Possessive affixes are found in many languages of the world. The World Atlas of Language Structures lists 642 languages which have possessive suffixes, possessive prefixes, or both, out of a total sample of 902 languages. Possessive suffixes are found in some Austronesian, Uralic, Altaic, Semitic, and Indo-European languages. Complicated systems are found in the Uralic languages; for example, Nenets has 27 (3×3×3) different types of forms distinguish the possessor (first, second, third person), the number of possessors (singular, dual, plural) and the number of objects (singular, dual, plural). That allows Nenets-speakers to express the phrase "many houses of us two" in one word. Mayan languages and Nahuan languages also have possessive prefixes.
Finnish uses possessive suffixes. The number of possessors and their person can be distinguished for the singular and plural except for the third person. However, the construction hides the number of possessed objects when the singular objects are in nominative or genitive case and plural objects in nominative case since käteni may mean either "my hand" (subject or direct object), "of my hand" (genitive) or "my hands" (subject or direct object). For example, the following are the forms of talo (house), declined to show possession:
|person||number||Finnish word||English phrase|
|second-person||singular||talosi||your (sing.) house(s)|
|plural||talonne||your (pl.) house(s)|
The grammatical cases are not affected by the possessive suffix except for the accusative case (-n or unmarked), which is left unmarked by anything other than the possessive suffix. The third-person suffix is used only if the possessor is the subject. For example, Mari maalasi talonsa "Mari painted her house", cf. the use of the genitive case in Toni maalasi Marin talon "Toni painted Mari's house". (The -n on the word talon is the accusative case, which is pronounced the same as the genitive case.)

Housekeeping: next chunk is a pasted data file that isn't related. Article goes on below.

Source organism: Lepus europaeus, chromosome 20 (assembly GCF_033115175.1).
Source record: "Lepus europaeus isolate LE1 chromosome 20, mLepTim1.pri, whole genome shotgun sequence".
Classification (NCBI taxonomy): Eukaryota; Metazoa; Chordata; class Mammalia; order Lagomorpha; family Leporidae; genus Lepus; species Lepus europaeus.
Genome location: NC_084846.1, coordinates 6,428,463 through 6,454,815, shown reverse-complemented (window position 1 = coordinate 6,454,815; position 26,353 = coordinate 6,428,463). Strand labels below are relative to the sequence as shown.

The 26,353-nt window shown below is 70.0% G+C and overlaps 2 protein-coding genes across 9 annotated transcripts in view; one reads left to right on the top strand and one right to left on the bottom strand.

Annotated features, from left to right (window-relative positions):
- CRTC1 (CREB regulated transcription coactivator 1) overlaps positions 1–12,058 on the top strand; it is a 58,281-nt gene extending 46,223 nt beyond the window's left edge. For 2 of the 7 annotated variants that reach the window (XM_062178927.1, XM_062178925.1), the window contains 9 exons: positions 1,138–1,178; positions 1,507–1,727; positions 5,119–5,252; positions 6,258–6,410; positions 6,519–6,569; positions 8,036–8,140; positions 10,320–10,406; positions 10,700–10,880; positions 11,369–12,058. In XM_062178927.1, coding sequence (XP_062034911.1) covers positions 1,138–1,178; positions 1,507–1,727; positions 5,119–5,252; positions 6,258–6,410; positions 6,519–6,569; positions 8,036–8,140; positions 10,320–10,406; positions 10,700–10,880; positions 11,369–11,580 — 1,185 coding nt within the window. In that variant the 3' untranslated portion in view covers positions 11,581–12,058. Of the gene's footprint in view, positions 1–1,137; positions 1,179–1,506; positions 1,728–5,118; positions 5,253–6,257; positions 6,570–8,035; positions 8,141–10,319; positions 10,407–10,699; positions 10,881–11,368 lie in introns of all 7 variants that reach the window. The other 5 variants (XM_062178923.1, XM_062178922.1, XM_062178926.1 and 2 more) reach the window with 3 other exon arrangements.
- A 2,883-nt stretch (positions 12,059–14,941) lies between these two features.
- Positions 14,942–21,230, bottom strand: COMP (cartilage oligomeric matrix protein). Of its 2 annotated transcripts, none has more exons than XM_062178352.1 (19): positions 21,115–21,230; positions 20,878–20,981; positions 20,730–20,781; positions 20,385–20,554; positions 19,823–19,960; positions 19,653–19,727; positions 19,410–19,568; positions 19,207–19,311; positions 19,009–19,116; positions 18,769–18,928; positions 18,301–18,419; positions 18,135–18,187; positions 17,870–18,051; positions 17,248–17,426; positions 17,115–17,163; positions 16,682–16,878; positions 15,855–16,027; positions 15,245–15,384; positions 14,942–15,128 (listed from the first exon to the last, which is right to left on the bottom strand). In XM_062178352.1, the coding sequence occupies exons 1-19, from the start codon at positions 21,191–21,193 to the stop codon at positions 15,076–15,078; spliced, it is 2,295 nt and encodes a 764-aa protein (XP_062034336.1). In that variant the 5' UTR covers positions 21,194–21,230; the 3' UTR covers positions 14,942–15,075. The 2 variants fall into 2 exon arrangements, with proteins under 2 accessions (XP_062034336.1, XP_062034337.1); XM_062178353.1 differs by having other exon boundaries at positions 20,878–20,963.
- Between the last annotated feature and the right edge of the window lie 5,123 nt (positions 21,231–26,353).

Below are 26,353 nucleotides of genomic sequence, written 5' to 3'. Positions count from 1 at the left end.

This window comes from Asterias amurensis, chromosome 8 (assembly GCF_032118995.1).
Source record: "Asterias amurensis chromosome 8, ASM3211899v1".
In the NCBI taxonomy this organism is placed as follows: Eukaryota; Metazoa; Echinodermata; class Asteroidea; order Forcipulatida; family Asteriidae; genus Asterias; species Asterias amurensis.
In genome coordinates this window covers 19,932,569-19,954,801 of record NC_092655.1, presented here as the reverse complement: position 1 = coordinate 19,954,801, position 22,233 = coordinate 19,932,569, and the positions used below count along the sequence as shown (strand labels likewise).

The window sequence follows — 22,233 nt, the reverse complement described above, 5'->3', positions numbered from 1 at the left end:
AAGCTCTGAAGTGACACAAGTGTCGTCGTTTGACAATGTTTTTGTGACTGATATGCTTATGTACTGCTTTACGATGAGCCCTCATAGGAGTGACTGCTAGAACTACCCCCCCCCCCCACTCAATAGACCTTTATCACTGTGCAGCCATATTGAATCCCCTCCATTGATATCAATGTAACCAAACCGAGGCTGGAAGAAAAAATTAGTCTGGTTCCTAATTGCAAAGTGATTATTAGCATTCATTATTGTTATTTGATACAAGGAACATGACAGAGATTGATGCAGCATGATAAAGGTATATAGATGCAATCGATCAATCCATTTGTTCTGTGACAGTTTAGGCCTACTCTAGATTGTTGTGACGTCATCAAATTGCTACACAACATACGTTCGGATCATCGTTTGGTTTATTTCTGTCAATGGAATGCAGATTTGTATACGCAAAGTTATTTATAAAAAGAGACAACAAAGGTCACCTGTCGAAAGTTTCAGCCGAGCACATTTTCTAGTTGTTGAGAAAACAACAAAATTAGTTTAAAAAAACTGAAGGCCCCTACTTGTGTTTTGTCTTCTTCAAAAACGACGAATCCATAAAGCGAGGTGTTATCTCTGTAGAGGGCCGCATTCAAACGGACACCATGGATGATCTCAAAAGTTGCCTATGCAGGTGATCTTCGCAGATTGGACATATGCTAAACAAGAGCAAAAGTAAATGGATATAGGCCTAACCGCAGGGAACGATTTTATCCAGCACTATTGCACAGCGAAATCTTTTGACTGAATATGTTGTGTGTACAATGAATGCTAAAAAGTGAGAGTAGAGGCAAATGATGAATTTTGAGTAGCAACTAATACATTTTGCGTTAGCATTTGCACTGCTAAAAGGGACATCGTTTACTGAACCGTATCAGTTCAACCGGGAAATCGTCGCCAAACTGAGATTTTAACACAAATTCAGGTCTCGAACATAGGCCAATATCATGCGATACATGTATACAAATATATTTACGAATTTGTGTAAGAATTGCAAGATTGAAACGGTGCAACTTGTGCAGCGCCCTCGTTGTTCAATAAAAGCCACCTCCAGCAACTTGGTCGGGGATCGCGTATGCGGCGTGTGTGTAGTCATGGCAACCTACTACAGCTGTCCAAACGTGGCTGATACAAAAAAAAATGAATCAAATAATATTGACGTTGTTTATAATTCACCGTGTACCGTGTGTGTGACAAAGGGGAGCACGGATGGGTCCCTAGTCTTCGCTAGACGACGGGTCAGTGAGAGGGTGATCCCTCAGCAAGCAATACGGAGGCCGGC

For emphasis or clarification, the possessor can be given outside the word as well, using the genitive case. In this case, the possessive suffix remains. For example, my house can be taloni or minun taloni in which minun is the genitive form of the first-person singular pronoun.
Omission of the possessive suffix makes it possible to distinguish the plural for the possessed objects, but that is not considered proper language: mun käsi "my hand" vs. mun kädet "my hands". Systematic omission of possessive suffixes is found in Spoken Finnish, wherever a pronoun in the genitive is used, but that is found only in direct address: "Their coats are dry" is Niiden takit on kuivia (niiden lit. "they's"). That can be contrasted with indirect possession, as in "They took their coats", in which the possessive suffix is used: Ne otti takkinsa. Even in proper Finnish, the pronouns sen and niiden, which are the demonstrative as well as inanimate forms of hänen and heidän, do not impose possessive suffixes except indirectly. It would be hypercorrect to say niiden talonsa. There is also a distinction in meaning in the third person on whether or not the third-person possessive pronoun is used: